Wednesday Dec. 3, 1828
Patrons of the Cherokee Phoenix are informed by the Editor, that he has resigned, and expects soon, to take a final leave of his readers. He tenders his thanks to those of his Countrymen, and friends of Indians abroad, who have interested themselves in the prosperity of the paper, which he has had the honor of conducting. The task has been an arduous, nevertheless and interesting, one, because the good of the Cherokees, and other Indians was its object; and nothing but imperious duty would now induce him to leave the field of his labours [sic]. For years, his health has been precarious, and since the commencement of the Phoenix, it has been on a gradual decline, owing to the excessive confinement, which he has been obliged to endure. It was his hope that he would be relieved by the appointment of an assistant in the Cherokee department, by the late General Council, which however adjourned without relieving him in any way. An alternative was then left, whether to continue as formerly, with increased duties, and with his present state of health, or to resign, and make way for another person, perhaps better calculated to fill the office of Editor of the Cherokee Phoenix? He has chosen the latter.- In leaving the paper, which has, since its commencement lain near his heart, he does, by no means, forsake the interest of his Countrymen. That will still be his favorite object. Though not acting publicly, and under less responsibilities, he expects to be engaged for the moral improvement of his kindred according to the flesh.
There never was perhaps, in the history of Indians, a time, when instruction may be inculcated to better advantage, than at present. The introduction of letters among the Cherokees, which has progressed with unparalleled rapidity, and the printing press may do wonders here as it has done in other nations. The power of the press has been justly acknowledged. It is the safe guard of liberty, civil and religious-the medium of intelligence, and when under suitable regulations it is the scourge of vice, and the protector of virtue. An experiment is now making among us, whether the press established in this place will have its ordinary effects. Let a fair trial be made-let the Phoenix be fostered with care by the inhabitants of this Nation, and encouraged and patronized by friends of Indians abroad. Its past patronage has been too limited-we sincerely hope it will be increased, and that the new Editor, whoever he may be,(if worthy of encouragement) will receive better support from the public and the citizens of the Cherokee Nation, than that with which the subscriber has been favoured [sic].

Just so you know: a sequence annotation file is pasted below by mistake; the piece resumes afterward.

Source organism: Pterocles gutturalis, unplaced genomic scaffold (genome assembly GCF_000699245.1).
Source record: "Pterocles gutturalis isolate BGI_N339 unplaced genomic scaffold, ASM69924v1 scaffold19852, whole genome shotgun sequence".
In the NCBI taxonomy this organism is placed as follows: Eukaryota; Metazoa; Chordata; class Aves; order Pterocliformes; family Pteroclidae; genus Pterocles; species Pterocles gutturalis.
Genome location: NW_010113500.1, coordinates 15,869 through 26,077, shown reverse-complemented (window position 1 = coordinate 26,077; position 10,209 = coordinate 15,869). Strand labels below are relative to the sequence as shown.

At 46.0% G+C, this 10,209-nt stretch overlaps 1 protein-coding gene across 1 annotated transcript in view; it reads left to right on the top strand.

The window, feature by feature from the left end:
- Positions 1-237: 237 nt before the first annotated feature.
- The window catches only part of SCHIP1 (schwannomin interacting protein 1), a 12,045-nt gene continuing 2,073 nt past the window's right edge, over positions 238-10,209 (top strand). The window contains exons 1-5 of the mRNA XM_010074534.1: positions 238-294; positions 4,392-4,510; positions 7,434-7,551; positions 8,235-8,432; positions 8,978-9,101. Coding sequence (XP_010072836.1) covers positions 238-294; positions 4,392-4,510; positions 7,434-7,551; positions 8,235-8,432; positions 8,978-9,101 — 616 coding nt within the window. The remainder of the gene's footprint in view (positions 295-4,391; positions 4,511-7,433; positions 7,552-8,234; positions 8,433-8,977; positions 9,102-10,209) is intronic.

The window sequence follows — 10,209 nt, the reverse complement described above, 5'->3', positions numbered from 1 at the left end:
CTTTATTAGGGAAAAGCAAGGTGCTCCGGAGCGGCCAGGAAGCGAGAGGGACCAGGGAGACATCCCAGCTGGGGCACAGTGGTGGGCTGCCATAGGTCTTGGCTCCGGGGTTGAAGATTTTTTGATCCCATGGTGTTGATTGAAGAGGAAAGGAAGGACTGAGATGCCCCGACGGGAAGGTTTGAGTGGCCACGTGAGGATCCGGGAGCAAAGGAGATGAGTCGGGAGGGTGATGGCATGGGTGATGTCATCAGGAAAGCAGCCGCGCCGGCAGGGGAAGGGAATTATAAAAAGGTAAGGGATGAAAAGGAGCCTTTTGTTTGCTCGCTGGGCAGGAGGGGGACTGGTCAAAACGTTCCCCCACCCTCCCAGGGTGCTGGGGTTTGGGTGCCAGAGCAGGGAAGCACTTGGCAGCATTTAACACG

GEORGIA AND THE CHEROKEES.
From the extract of the Message of the Governor of Geo. published in our last, our readers will discover that the views of the leading men of that state in regard to Cherokee lands have not undergone any change; though the language and recommendations of the present Chief Magistrate are more temperate and becoming than we have been accustomed to hear. The members of the Legislature are now in session-what they will do in regard to the recommendation of Gov. Forsyth, we are unable to say; we mean the extension of the civil jurisdiction of the state of Georgia, over that part of the Cherokee Nation lying within its chartered limits. The Governor thinks that it would be cruel to expel the Cherokees, yet recommends the extension of all the laws of Georgia over them, which would in effect be expulsion, though perhaps of a more decent nature. All laws, including of course the act inserted in another part of our paper. What rights will the Cherokees enjoy?
The long contest is over, and we shall soon ascertain, who is to be the next President of the United States. From returns of the elections received thus far, it is highly probable that Gen. Andrew Jackson will be the Chief Magistrate of the Union.